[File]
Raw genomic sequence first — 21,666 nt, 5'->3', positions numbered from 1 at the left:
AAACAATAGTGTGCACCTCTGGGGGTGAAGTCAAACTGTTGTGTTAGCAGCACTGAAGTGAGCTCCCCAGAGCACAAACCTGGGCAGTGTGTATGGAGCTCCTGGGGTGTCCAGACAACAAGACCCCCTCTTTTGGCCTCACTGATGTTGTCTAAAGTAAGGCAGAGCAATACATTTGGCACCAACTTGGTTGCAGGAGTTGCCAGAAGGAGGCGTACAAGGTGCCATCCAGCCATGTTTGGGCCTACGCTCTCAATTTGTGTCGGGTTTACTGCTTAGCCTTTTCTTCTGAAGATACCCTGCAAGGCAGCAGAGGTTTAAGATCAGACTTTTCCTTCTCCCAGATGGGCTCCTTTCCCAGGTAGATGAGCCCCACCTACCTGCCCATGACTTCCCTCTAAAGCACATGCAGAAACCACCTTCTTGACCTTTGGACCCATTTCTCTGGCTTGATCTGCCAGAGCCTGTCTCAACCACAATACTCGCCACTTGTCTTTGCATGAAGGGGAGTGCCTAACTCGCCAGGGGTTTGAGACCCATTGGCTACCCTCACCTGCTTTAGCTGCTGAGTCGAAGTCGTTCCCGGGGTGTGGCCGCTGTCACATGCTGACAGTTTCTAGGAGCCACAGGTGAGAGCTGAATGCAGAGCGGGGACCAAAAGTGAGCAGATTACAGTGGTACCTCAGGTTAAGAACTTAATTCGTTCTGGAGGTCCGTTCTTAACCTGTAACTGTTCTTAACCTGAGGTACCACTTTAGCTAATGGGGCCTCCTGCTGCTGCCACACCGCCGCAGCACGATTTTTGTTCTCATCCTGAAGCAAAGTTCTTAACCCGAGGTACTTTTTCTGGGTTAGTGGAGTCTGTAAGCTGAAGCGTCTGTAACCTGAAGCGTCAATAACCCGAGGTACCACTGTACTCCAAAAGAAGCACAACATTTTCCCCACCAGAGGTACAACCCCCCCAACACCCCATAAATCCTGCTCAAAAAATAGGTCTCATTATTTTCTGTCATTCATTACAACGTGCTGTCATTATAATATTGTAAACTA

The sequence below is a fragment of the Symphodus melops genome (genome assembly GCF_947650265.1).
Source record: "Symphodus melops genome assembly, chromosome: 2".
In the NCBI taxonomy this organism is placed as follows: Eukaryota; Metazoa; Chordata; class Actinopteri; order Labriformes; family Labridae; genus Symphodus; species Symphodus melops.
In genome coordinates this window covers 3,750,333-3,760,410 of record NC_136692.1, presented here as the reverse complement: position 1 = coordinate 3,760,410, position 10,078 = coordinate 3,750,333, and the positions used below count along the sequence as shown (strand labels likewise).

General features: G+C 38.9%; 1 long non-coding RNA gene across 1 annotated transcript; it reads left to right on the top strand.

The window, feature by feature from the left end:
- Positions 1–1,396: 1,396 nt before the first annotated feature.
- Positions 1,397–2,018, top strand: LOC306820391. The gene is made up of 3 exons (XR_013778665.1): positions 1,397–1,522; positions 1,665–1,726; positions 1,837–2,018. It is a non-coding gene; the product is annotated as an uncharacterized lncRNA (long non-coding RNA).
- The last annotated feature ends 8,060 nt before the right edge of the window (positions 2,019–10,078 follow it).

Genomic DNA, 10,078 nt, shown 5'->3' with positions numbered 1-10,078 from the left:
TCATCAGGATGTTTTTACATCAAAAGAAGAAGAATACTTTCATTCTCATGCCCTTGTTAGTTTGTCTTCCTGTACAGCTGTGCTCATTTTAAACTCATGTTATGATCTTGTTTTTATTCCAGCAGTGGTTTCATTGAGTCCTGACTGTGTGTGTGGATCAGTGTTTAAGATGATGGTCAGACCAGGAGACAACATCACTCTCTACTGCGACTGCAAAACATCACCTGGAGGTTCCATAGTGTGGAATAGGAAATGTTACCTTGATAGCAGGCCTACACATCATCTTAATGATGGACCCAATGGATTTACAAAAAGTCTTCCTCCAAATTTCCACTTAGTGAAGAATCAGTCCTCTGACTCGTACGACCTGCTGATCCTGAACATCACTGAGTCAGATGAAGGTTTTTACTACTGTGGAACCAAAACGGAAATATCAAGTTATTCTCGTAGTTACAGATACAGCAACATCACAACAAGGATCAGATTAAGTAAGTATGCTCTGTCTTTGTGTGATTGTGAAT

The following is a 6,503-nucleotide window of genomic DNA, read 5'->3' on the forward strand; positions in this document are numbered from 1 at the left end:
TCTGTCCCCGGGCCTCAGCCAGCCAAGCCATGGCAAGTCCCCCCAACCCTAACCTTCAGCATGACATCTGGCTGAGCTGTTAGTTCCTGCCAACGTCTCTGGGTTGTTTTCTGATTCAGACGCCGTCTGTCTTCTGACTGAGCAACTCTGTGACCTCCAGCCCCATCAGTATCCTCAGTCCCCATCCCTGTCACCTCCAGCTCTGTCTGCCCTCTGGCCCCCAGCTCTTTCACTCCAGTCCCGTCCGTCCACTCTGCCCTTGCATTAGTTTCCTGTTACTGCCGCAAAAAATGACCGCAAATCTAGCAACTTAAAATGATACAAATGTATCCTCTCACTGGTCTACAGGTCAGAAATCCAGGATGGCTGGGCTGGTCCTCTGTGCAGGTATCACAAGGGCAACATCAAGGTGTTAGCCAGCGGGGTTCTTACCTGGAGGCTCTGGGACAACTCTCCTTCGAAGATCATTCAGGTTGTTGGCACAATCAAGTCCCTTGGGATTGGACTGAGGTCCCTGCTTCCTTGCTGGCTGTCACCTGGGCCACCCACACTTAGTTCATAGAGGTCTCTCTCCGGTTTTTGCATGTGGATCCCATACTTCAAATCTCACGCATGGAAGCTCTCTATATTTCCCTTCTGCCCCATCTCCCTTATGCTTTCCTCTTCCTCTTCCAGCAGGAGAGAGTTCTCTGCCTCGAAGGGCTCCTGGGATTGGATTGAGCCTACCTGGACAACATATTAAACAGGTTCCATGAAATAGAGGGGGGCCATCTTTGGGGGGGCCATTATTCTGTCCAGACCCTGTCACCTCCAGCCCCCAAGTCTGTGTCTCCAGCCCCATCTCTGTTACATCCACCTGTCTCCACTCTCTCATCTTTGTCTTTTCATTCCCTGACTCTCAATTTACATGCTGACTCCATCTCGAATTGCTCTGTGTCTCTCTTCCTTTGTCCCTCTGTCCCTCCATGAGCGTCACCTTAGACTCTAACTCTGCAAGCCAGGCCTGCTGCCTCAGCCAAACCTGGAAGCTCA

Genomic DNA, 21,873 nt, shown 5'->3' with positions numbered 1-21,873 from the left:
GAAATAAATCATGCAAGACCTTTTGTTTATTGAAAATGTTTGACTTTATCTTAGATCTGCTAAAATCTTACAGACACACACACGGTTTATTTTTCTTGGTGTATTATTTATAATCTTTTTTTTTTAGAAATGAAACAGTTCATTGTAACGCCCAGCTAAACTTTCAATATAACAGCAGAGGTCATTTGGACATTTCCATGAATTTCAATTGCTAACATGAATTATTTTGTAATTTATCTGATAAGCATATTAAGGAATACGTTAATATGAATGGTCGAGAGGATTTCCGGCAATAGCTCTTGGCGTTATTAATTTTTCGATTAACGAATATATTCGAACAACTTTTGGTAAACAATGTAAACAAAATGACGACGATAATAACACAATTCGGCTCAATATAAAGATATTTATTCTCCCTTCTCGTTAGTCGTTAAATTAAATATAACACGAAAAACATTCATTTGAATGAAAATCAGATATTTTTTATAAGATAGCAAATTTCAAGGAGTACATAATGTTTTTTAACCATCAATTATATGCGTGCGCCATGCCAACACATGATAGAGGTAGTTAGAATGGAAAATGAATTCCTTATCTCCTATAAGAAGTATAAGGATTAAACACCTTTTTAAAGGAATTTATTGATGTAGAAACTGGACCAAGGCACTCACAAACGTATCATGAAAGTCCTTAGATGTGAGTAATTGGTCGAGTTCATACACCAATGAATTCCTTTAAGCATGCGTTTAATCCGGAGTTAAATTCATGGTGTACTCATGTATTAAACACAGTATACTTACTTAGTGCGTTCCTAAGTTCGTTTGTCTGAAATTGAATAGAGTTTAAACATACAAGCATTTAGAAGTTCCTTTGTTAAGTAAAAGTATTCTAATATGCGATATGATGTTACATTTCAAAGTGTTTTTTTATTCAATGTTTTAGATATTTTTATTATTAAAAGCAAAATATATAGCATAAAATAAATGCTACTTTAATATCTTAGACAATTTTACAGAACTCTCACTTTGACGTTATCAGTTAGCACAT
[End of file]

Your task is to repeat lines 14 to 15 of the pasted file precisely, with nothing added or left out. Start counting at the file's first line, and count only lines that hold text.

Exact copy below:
The following is a 6,503-nucleotide window of genomic DNA, read 5'->3' on the forward strand; positions in this document are numbered from 1 at the left end:
TCTGTCCCCGGGCCTCAGCCAGCCAAGCCATGGCAAGTCCCCCCAACCCTAACCTTCAGCATGACATCTGGCTGAGCTGTTAGTTCCTGCCAACGTCTCTGGGTTGTTTTCTGATTCAGACGCCGTCTGTCTTCTGACTGAGCAACTCTGTGACCTCCAGCCCCATCAGTATCCTCAGTCCCCATCCCTGTCACCTCCAGCTCTGTCTGCCCTCTGGCCCCCAGCTCTTTCACTCCAGTCCCGTCCGTCCACTCTGCCCTTGCATTAGTTTCCTGTTACTGCCGCAAAAAATGACCGCAAATCTAGCAACTTAAAATGATACAAATGTATCCTCTCACTGGTCTACAGGTCAGAAATCCAGGATGGCTGGGCTGGTCCTCTGTGCAGGTATCACAAGGGCAACATCAAGGTGTTAGCCAGCGGGGTTCTTACCTGGAGGCTCTGGGACAACTCTCCTTCGAAGATCATTCAGGTTGTTGGCACAATCAAGTCCCTTGGGATTGGACTGAGGTCCCTGCTTCCTTGCTGGCTGTCACCTGGGCCACCCACACTTAGTTCATAGAGGTCTCTCTCCGGTTTTTGCATGTGGATCCCATACTTCAAATCTCACGCATGGAAGCTCTCTATATTTCCCTTCTGCCCCATCTCCCTTATGCTTTCCTCTTCCTCTTCCAGCAGGAGAGAGTTCTCTGCCTCGAAGGGCTCCTGGGATTGGATTGAGCCTACCTGGACAACATATTAAACAGGTTCCATGAAATAGAGGGGGGCCATCTTTGGGGGGGCCATTATTCTGTCCAGACCCTGTCACCTCCAGCCCCCAAGTCTGTGTCTCCAGCCCCATCTCTGTTACATCCACCTGTCTCCACTCTCTCATCTTTGTCTTTTCATTCCCTGACTCTCAATTTACATGCTGACTCCATCTCGAATTGCTCTGTGTCTCTCTTCCTTTGTCCCTCTGTCCCTCCATGAGCGTCACCTTAGACTCTAACTCTGCAAGCCAGGCCTGCTGCCTCAGCCAAACCTGGAAGCTCA